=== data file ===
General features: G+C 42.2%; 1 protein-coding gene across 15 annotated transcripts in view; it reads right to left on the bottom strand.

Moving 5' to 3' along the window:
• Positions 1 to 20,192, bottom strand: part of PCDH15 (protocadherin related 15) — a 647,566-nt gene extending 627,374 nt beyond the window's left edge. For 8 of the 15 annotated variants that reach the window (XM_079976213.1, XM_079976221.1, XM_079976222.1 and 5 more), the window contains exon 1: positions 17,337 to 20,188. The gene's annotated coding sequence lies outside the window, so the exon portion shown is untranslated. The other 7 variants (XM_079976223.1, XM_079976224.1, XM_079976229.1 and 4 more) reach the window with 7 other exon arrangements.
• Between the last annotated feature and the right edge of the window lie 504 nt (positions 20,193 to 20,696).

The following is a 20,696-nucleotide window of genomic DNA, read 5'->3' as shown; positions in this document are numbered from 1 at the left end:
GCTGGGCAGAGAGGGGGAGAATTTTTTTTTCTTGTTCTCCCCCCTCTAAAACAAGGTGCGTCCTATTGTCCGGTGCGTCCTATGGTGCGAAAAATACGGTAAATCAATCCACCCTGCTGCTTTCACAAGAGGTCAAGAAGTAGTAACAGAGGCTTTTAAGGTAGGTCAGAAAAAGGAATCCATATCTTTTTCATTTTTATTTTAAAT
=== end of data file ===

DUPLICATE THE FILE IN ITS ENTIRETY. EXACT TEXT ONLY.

General features: G+C 42.2%; 1 protein-coding gene across 15 annotated transcripts in view; it reads right to left on the bottom strand.

Moving 5' to 3' along the window:
• Positions 1 to 20,192, bottom strand: part of PCDH15 (protocadherin related 15) — a 647,566-nt gene extending 627,374 nt beyond the window's left edge. For 8 of the 15 annotated variants that reach the window (XM_079976213.1, XM_079976221.1, XM_079976222.1 and 5 more), the window contains exon 1: positions 17,337 to 20,188. The gene's annotated coding sequence lies outside the window, so the exon portion shown is untranslated. The other 7 variants (XM_079976223.1, XM_079976224.1, XM_079976229.1 and 4 more) reach the window with 7 other exon arrangements.
• Between the last annotated feature and the right edge of the window lie 504 nt (positions 20,193 to 20,696).

The following is a 20,696-nucleotide window of genomic DNA, read 5'->3' as shown; positions in this document are numbered from 1 at the left end:
GCTGGGCAGAGAGGGGGAGAATTTTTTTTTCTTGTTCTCCCCCCTCTAAAACAAGGTGCGTCCTATTGTCCGGTGCGTCCTATGGTGCGAAAAATACGGTAAATCAATCCACCCTGCTGCTTTCACAAGAGGTCAAGAAGTAGTAACAGAGGCTTTTAAGGTAGGTCAGAAAAAGGAATCCATATCTTTTTCATTTTTATTTTAAAT